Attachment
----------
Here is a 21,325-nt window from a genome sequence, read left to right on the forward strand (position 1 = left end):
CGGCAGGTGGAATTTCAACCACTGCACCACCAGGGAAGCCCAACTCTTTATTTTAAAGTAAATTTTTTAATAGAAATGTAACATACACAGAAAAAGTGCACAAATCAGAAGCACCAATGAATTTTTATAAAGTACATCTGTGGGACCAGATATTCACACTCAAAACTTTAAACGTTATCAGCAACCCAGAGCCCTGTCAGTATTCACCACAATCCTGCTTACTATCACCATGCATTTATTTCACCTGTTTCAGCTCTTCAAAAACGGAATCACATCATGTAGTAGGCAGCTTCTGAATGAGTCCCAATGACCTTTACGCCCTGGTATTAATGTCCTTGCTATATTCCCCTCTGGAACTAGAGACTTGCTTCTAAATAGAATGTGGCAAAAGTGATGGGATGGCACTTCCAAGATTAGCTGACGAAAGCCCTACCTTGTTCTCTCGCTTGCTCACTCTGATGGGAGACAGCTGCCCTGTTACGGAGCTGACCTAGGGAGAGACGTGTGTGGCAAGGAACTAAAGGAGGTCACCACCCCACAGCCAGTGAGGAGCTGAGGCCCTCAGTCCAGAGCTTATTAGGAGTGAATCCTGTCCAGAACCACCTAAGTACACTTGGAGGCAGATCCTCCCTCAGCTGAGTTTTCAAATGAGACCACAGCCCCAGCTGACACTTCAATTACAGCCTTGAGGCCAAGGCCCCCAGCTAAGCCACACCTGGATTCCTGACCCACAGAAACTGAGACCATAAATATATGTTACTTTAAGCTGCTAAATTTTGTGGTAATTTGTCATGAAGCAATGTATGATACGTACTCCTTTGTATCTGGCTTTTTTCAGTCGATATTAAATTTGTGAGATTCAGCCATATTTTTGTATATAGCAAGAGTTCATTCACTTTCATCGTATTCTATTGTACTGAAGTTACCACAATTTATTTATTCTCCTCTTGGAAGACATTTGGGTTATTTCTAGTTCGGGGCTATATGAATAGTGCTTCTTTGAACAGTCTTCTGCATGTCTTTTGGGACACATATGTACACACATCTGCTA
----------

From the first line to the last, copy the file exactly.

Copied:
Here is a 21,325-nt window from a genome sequence, read left to right on the forward strand (position 1 = left end):
CGGCAGGTGGAATTTCAACCACTGCACCACCAGGGAAGCCCAACTCTTTATTTTAAAGTAAATTTTTTAATAGAAATGTAACATACACAGAAAAAGTGCACAAATCAGAAGCACCAATGAATTTTTATAAAGTACATCTGTGGGACCAGATATTCACACTCAAAACTTTAAACGTTATCAGCAACCCAGAGCCCTGTCAGTATTCACCACAATCCTGCTTACTATCACCATGCATTTATTTCACCTGTTTCAGCTCTTCAAAAACGGAATCACATCATGTAGTAGGCAGCTTCTGAATGAGTCCCAATGACCTTTACGCCCTGGTATTAATGTCCTTGCTATATTCCCCTCTGGAACTAGAGACTTGCTTCTAAATAGAATGTGGCAAAAGTGATGGGATGGCACTTCCAAGATTAGCTGACGAAAGCCCTACCTTGTTCTCTCGCTTGCTCACTCTGATGGGAGACAGCTGCCCTGTTACGGAGCTGACCTAGGGAGAGACGTGTGTGGCAAGGAACTAAAGGAGGTCACCACCCCACAGCCAGTGAGGAGCTGAGGCCCTCAGTCCAGAGCTTATTAGGAGTGAATCCTGTCCAGAACCACCTAAGTACACTTGGAGGCAGATCCTCCCTCAGCTGAGTTTTCAAATGAGACCACAGCCCCAGCTGACACTTCAATTACAGCCTTGAGGCCAAGGCCCCCAGCTAAGCCACACCTGGATTCCTGACCCACAGAAACTGAGACCATAAATATATGTTACTTTAAGCTGCTAAATTTTGTGGTAATTTGTCATGAAGCAATGTATGATACGTACTCCTTTGTATCTGGCTTTTTTCAGTCGATATTAAATTTGTGAGATTCAGCCATATTTTTGTATATAGCAAGAGTTCATTCACTTTCATCGTATTCTATTGTACTGAAGTTACCACAATTTATTTATTCTCCTCTTGGAAGACATTTGGGTTATTTCTAGTTCGGGGCTATATGAATAGTGCTTCTTTGAACAGTCTTCTGCATGTCTTTTGGGACACATATGTACACACATCTGCTA